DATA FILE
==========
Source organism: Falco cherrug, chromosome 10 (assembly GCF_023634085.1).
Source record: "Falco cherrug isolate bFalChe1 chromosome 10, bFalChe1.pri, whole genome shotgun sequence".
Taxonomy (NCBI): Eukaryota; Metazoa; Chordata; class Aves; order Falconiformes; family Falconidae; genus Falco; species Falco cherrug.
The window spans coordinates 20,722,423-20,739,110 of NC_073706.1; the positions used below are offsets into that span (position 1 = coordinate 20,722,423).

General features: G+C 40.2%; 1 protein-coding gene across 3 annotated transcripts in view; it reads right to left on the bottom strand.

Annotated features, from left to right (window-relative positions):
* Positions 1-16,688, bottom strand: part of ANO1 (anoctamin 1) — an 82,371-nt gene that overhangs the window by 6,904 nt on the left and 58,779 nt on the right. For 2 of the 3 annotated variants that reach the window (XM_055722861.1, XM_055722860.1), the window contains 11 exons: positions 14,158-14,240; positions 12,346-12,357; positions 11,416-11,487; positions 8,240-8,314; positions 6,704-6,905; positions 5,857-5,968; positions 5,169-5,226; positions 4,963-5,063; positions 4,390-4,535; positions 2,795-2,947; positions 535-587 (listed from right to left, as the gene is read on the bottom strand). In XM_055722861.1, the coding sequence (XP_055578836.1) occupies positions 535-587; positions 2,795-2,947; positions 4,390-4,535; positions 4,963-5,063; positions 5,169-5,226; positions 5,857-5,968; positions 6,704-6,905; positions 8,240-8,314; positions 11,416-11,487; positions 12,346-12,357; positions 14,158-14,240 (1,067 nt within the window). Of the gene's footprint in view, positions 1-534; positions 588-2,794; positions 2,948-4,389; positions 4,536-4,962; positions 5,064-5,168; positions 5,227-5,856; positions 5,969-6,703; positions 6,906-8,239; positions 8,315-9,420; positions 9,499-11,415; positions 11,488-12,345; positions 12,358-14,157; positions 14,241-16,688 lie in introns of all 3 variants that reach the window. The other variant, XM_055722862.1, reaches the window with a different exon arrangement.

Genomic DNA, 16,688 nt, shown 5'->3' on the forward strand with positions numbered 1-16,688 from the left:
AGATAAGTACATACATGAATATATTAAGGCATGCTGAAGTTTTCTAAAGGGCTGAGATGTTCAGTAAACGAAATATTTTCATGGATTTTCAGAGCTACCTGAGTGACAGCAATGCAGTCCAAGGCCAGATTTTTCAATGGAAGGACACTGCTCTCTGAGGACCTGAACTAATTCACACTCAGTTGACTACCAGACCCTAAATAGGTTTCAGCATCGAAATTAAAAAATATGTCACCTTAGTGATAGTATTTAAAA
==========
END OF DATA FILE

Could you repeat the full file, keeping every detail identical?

Source organism: Falco cherrug, chromosome 10 (assembly GCF_023634085.1).
Source record: "Falco cherrug isolate bFalChe1 chromosome 10, bFalChe1.pri, whole genome shotgun sequence".
Taxonomy (NCBI): Eukaryota; Metazoa; Chordata; class Aves; order Falconiformes; family Falconidae; genus Falco; species Falco cherrug.
The window spans coordinates 20,722,423-20,739,110 of NC_073706.1; the positions used below are offsets into that span (position 1 = coordinate 20,722,423).

General features: G+C 40.2%; 1 protein-coding gene across 3 annotated transcripts in view; it reads right to left on the bottom strand.

Annotated features, from left to right (window-relative positions):
* Positions 1-16,688, bottom strand: part of ANO1 (anoctamin 1) — an 82,371-nt gene that overhangs the window by 6,904 nt on the left and 58,779 nt on the right. For 2 of the 3 annotated variants that reach the window (XM_055722861.1, XM_055722860.1), the window contains 11 exons: positions 14,158-14,240; positions 12,346-12,357; positions 11,416-11,487; positions 8,240-8,314; positions 6,704-6,905; positions 5,857-5,968; positions 5,169-5,226; positions 4,963-5,063; positions 4,390-4,535; positions 2,795-2,947; positions 535-587 (listed from right to left, as the gene is read on the bottom strand). In XM_055722861.1, the coding sequence (XP_055578836.1) occupies positions 535-587; positions 2,795-2,947; positions 4,390-4,535; positions 4,963-5,063; positions 5,169-5,226; positions 5,857-5,968; positions 6,704-6,905; positions 8,240-8,314; positions 11,416-11,487; positions 12,346-12,357; positions 14,158-14,240 (1,067 nt within the window). Of the gene's footprint in view, positions 1-534; positions 588-2,794; positions 2,948-4,389; positions 4,536-4,962; positions 5,064-5,168; positions 5,227-5,856; positions 5,969-6,703; positions 6,906-8,239; positions 8,315-9,420; positions 9,499-11,415; positions 11,488-12,345; positions 12,358-14,157; positions 14,241-16,688 lie in introns of all 3 variants that reach the window. The other variant, XM_055722862.1, reaches the window with a different exon arrangement.

Genomic DNA, 16,688 nt, shown 5'->3' on the forward strand with positions numbered 1-16,688 from the left:
AGATAAGTACATACATGAATATATTAAGGCATGCTGAAGTTTTCTAAAGGGCTGAGATGTTCAGTAAACGAAATATTTTCATGGATTTTCAGAGCTACCTGAGTGACAGCAATGCAGTCCAAGGCCAGATTTTTCAATGGAAGGACACTGCTCTCTGAGGACCTGAACTAATTCACACTCAGTTGACTACCAGACCCTAAATAGGTTTCAGCATCGAAATTAAAAAATATGTCACCTTAGTGATAGTATTTAAAA